The national broadband argument and what's on offer has come a long way since first put it on the political stage in 2007. At that time, the government promised to spend $4.7 billion on a network that would deliver and guarantee just 12Mbps.
Ovum research director, David Kennedy, said what the Coalition is now promising to deliver in terms of the footprint of the network and speeds available, is way beyond what Labor was promising in 2007.
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But Labor is also talking way beyond its original numbers. Now the Coalition has finally put forward its NBN plans, consumers and businesses have a choice to make.
"We have two really attractive offers as far as the industry and consumer is concerned. What has changed from 2007 until now is that internationally, a consensus was reached that something has to be done about broadband. I don't think that existed in 2007," he said.
"It does now and I can tell you that there's a lot of developed markets in Europe and North America, who have voters that would love to have this choice." Kennedy said under the Coalition's NBN model, it would add more competitive discipline to the telco industry.
"With the Labor party model, we're completely reliant on the ACCC to restrain the NBN monopoly," he said. "I think that some competition between networks will make that task of restraining the NBN, which will be the biggest telco, a lot easier."
Shoretel Australasia regional director, Jamie Romanin, welcomed the Coalition's attempts to reduce costs, but was concerned about the uncertainty that remained in the policy itself. The Coalition stated it would be replacing existing copper where it needs to be replaced, but hasn't forecast how much copper will need to be replaced and the costs associated with it.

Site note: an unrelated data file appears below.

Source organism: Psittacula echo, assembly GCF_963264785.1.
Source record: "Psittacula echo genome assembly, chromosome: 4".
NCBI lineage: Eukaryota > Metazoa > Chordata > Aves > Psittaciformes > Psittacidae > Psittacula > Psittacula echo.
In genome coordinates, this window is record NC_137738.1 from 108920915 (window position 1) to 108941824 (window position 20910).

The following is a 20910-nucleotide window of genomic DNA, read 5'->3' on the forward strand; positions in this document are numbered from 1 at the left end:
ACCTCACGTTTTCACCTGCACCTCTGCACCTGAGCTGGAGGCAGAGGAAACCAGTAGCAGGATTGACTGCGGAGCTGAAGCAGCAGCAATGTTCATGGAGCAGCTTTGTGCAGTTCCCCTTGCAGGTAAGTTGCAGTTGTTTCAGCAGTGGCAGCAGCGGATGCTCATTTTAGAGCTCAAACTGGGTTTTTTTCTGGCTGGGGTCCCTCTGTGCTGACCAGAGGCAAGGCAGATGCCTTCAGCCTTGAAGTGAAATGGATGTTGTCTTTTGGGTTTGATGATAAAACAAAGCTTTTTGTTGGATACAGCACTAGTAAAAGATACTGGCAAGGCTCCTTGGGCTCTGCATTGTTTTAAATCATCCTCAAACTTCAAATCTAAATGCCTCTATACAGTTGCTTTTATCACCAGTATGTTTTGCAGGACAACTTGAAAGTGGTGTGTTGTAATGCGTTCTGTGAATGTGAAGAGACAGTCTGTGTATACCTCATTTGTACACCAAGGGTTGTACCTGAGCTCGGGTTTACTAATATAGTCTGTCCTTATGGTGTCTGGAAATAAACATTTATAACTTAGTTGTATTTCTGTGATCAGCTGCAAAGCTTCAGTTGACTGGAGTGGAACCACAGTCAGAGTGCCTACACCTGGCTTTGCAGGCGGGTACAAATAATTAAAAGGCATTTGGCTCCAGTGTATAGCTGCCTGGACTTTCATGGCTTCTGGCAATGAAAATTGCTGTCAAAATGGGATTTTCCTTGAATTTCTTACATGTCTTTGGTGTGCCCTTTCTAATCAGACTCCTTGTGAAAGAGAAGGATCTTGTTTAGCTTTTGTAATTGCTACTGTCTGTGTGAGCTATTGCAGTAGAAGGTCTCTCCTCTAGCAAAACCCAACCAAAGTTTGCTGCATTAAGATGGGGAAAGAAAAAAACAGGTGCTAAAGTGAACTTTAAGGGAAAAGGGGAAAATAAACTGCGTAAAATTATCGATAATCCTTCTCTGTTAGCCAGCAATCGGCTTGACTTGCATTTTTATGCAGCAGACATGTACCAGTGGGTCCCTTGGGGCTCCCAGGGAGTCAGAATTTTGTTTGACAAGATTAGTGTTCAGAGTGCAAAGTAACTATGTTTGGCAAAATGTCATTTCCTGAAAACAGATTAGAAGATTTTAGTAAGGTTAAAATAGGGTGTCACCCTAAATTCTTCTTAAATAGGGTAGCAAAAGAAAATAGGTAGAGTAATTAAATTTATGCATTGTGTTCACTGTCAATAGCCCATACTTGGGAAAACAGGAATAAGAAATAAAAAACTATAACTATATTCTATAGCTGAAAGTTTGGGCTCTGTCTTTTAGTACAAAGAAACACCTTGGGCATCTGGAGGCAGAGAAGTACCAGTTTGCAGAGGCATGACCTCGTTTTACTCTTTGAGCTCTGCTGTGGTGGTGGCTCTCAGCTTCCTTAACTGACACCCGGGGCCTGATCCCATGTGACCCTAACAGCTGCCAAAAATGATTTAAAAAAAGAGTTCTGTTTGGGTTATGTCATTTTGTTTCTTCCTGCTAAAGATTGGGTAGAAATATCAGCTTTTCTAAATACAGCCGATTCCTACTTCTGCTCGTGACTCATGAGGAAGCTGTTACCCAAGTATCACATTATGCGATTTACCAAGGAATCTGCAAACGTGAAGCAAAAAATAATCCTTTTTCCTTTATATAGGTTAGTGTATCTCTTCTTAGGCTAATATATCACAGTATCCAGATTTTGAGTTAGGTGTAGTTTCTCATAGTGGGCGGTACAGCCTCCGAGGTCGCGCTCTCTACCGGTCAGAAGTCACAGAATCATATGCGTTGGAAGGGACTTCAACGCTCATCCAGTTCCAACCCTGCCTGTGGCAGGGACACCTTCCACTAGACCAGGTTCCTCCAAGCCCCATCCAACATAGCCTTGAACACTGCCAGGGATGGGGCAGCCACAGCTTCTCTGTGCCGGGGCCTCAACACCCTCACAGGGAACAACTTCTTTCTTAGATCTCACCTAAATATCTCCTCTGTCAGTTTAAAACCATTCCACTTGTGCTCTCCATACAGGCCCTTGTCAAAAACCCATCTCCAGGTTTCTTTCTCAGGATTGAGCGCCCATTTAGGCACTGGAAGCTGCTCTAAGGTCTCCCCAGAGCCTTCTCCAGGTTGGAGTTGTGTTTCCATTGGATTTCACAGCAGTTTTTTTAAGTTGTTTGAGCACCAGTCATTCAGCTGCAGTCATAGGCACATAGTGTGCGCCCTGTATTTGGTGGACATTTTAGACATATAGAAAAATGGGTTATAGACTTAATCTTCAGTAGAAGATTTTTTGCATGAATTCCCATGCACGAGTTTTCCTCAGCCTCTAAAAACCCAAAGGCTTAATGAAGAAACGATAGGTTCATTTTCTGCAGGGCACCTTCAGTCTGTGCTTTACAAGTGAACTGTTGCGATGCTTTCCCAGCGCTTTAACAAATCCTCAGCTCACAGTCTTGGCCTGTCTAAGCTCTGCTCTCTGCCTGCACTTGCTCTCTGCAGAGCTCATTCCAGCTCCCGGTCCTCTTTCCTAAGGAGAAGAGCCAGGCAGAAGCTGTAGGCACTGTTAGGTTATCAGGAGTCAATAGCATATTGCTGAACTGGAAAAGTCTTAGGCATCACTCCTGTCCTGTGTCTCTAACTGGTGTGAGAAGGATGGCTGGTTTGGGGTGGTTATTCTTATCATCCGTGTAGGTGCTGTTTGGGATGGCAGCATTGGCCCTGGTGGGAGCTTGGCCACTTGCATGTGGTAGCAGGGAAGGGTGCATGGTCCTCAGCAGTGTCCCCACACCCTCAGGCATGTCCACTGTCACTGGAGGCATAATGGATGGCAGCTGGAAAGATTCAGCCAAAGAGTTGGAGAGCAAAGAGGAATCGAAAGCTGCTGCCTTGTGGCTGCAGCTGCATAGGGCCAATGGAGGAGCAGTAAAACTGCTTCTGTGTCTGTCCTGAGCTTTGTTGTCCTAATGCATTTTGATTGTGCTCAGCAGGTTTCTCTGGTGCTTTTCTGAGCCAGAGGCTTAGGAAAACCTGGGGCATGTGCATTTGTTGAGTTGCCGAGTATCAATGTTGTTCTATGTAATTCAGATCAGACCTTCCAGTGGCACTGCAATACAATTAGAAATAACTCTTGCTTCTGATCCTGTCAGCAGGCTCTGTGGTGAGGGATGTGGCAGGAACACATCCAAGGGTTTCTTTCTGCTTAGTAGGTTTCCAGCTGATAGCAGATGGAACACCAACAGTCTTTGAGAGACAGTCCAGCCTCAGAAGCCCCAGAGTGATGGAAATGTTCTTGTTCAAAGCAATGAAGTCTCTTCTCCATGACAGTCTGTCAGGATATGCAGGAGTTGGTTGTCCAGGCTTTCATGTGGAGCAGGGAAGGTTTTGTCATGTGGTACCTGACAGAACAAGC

He also highlighted the need for an independent cost benefit analysis from both parties before the election, to make sure both parties abide by the regulations of that independent analysis.
Romanin said the industry needs to continue to challenge the government to invest in other technologies such as wireless infrastructure.
"What the government needs to consider is with the large spending on a wired network rollout, how far is that going to put us back in being able to invest in technologies like wireless?," Romanin said. "We can't forget about other technologies that are going to continue to drive and push forward in the near future."
NSC Group executive chairman, Craig Neil, touched on the issue of having enough skilled workers to properly do the job of rolling out an NBN.
"It requires a massive workforce to deliver this, and it's a workforce that we don't have," he said. "That's one of the challenges. There's not enough people that can deploy it. The Coalition's NBN is more realistic and we can actually deliver it.
"We can do it to the node now and do it to the home later. It can be improved as the NBN becomes successful and that's still a big if, from a financial point of view."